Google Glass enters operation theatre in Chennai hospital
18 September 2013
For a first in India, a doctor in a Chennai hospital, on Tuesday, successfully operated on two patients wearing Google Glass and live-streamed the entire procedure.
Dr JS Raj Kumar of the Lifeline Hospitals in Chennai performed an upper gastro-intestinal laparoscopy procedure on a 45-year-old man and a hernia repair on a 42-year-old woman, wearing Google Glasses, and live-streamed the entire procedure to medical students seated two blocks away.
Both the anti-reflux laparoscopy to correct a problem with the muscles at the bottom of the oesophagus and the post-bariatric hernia surgery - which reduces a patient's stomach usually with a gastric band - were performed as per usual procedures, according to the doctor.
"Both patients are doing extremely well. Not a single protocol was skipped. I'm quite excited," Dr Kumar said after the surgery.
"It felt like I was glancing at my rear view mirror while driving. I was focusing on the surgeries and talking to my students at the same time. At one point, I stopped feeling it was an external device," said Dr Rajkumar, chief surgeon of the hospital.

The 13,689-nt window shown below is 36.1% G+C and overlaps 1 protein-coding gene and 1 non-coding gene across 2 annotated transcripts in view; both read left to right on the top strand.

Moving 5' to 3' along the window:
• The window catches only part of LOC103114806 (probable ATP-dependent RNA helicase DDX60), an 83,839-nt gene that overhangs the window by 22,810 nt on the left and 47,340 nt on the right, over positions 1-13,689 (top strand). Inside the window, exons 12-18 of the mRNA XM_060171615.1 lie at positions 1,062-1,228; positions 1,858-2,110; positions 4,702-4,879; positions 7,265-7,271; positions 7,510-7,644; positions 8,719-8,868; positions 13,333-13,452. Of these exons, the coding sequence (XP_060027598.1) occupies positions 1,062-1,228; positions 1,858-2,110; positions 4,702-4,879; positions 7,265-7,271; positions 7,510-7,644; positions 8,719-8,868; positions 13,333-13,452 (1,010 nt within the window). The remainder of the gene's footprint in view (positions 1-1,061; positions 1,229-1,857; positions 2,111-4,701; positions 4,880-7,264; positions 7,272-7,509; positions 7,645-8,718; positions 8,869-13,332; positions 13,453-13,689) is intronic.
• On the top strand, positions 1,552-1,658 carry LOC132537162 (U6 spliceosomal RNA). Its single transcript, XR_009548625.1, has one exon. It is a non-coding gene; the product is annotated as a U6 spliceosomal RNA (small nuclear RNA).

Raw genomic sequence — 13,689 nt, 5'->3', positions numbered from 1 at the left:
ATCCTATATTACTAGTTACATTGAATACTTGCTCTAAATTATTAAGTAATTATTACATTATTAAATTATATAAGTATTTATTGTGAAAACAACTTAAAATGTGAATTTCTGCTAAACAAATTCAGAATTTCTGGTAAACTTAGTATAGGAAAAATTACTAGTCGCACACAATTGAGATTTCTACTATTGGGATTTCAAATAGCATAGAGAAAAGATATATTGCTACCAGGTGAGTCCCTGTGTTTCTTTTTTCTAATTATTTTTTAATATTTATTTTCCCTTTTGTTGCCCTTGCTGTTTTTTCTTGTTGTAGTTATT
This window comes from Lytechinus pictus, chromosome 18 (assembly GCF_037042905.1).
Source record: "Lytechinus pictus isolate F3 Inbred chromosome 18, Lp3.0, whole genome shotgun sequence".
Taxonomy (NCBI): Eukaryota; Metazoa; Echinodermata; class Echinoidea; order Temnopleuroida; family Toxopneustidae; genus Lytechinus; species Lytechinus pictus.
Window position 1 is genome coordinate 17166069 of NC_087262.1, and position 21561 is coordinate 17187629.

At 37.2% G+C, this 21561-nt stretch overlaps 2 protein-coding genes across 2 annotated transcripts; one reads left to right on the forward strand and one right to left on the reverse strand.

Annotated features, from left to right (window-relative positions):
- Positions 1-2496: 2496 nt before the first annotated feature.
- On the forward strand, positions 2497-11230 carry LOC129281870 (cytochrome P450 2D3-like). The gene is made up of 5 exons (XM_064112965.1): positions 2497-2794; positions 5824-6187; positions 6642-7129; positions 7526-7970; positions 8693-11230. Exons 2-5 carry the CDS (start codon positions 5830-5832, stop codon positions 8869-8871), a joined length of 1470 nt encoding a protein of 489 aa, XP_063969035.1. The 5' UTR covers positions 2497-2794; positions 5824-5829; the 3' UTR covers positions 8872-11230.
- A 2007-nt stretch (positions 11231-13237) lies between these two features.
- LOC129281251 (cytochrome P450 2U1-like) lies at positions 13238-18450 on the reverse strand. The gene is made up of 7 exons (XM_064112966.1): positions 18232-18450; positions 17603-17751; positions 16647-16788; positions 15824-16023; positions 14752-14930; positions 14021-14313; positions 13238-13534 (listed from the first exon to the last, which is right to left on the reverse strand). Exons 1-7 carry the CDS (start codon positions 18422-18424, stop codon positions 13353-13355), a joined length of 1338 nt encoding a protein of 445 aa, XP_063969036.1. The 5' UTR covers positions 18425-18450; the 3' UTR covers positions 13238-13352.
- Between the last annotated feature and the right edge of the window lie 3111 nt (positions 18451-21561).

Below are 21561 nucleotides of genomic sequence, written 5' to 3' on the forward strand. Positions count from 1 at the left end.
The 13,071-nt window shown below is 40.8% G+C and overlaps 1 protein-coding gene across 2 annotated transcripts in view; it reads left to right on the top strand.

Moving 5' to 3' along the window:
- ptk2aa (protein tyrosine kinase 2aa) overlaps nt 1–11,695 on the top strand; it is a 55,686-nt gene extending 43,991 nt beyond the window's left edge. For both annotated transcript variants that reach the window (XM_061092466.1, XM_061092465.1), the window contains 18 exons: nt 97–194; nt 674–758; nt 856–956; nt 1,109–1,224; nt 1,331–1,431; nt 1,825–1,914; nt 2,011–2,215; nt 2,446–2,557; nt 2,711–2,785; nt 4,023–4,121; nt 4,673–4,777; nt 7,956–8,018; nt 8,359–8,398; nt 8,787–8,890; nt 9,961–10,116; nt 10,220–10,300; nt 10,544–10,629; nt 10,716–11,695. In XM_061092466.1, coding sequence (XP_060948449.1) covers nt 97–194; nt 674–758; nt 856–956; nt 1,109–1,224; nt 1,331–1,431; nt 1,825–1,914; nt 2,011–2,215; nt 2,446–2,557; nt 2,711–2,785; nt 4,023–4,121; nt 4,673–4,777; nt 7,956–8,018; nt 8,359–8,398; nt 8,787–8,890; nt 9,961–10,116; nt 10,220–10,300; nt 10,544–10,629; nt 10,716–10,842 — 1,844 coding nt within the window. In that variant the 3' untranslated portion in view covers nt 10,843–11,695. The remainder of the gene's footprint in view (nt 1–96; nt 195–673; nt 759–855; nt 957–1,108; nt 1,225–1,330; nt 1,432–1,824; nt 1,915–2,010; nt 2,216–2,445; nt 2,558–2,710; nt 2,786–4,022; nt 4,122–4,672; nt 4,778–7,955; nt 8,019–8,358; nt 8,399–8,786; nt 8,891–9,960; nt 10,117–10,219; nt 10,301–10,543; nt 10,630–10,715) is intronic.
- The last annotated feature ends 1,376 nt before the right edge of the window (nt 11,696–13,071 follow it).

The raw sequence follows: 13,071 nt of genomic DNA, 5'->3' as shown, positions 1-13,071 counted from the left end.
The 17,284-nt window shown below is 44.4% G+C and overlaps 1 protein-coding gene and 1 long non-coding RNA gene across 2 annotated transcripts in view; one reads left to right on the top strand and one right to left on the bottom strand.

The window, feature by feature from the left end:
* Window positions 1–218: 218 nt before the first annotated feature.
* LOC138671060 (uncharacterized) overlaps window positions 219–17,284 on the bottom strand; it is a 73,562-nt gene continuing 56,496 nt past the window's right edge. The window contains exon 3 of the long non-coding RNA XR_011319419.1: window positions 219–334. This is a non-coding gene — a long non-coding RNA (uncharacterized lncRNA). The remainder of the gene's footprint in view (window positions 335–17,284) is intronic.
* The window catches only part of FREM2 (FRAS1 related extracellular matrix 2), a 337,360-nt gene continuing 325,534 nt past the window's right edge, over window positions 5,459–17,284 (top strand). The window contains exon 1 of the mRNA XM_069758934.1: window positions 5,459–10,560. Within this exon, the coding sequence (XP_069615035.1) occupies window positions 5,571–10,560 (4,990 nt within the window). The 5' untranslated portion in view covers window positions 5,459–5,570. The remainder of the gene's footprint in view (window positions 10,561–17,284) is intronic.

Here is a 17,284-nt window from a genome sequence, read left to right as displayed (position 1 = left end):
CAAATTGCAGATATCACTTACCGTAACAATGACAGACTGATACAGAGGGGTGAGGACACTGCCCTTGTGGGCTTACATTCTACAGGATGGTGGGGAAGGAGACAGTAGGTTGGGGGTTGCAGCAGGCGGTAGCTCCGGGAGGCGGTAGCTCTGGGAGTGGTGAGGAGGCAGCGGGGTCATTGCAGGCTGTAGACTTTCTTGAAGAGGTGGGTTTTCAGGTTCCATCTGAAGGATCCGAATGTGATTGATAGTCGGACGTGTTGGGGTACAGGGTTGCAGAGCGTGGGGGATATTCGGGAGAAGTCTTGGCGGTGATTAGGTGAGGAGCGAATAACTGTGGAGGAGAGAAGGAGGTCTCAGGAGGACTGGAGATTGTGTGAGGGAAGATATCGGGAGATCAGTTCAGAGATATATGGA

Shiva Thirumazhusai, founder-CEO of Nasotech that develops applications for Google Glass and who was part of the surgery project, says, "We have the framework and all we need to do is build applications".
"Medical college students around d the world can watch and learn from landmark surgeries with no disturbance to the procedure. Expert surgeons from any part of the world can guide surgeons during difficult surgeries," Dr Kumar had said.
Google Glass is a wearable computer that has a frame similar to traditional eyeglasses. It follows voice commands to take photos and videos that show the viewpoint of the user.
While some doctors say the device could soon become a fixture in operation theatres, some see it as a distraction.
According to Dr Rajkumar, the gadget is yet another step forward in opening the doors of the operation theatre. "People need to know what is happening behind those doors. This is one more gadget towards that end. Students can see the surgical procedures through their seniors' eyes, quite literally. This is a phenomenal surgical tool," he said.
Doctors say the technology could be used to view X-rays, MRI images and other medical information as also to connect with doctors in far flung places.
Its detractors, however, say operation theatres already have gadgets performing the same functions as Google Glass.
Doctors currently use a camera attached to their heads to live-stream surgical procedures to audiences. Moreover, the $1,500 price tag makes Google Glass expensive compared to the video camera, they point out.